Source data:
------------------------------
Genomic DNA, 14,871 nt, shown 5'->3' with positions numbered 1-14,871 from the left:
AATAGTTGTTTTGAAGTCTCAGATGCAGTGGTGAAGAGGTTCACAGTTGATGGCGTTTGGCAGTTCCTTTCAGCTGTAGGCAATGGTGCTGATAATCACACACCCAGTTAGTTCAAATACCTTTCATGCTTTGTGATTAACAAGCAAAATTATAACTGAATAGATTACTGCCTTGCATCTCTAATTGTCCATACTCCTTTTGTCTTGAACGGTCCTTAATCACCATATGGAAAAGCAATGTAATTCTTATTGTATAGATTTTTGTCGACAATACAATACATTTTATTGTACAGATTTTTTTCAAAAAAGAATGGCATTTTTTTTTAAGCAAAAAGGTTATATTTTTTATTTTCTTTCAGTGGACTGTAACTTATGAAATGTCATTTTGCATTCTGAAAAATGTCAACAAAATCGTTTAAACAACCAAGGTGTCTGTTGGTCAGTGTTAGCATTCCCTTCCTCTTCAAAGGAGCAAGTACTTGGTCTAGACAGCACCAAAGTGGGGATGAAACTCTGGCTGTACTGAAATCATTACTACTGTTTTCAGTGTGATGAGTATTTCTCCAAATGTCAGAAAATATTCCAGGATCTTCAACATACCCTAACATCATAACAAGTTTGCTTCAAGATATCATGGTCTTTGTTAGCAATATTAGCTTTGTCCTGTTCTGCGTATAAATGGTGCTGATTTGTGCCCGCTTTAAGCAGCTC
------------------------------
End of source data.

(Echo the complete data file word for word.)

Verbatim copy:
Genomic DNA, 14,871 nt, shown 5'->3' with positions numbered 1-14,871 from the left:
AATAGTTGTTTTGAAGTCTCAGATGCAGTGGTGAAGAGGTTCACAGTTGATGGCGTTTGGCAGTTCCTTTCAGCTGTAGGCAATGGTGCTGATAATCACACACCCAGTTAGTTCAAATACCTTTCATGCTTTGTGATTAACAAGCAAAATTATAACTGAATAGATTACTGCCTTGCATCTCTAATTGTCCATACTCCTTTTGTCTTGAACGGTCCTTAATCACCATATGGAAAAGCAATGTAATTCTTATTGTATAGATTTTTGTCGACAATACAATACATTTTATTGTACAGATTTTTTTCAAAAAAGAATGGCATTTTTTTTTAAGCAAAAAGGTTATATTTTTTATTTTCTTTCAGTGGACTGTAACTTATGAAATGTCATTTTGCATTCTGAAAAATGTCAACAAAATCGTTTAAACAACCAAGGTGTCTGTTGGTCAGTGTTAGCATTCCCTTCCTCTTCAAAGGAGCAAGTACTTGGTCTAGACAGCACCAAAGTGGGGATGAAACTCTGGCTGTACTGAAATCATTACTACTGTTTTCAGTGTGATGAGTATTTCTCCAAATGTCAGAAAATATTCCAGGATCTTCAACATACCCTAACATCATAACAAGTTTGCTTCAAGATATCATGGTCTTTGTTAGCAATATTAGCTTTGTCCTGTTCTGCGTATAAATGGTGCTGATTTGTGCCCGCTTTAAGCAGCTC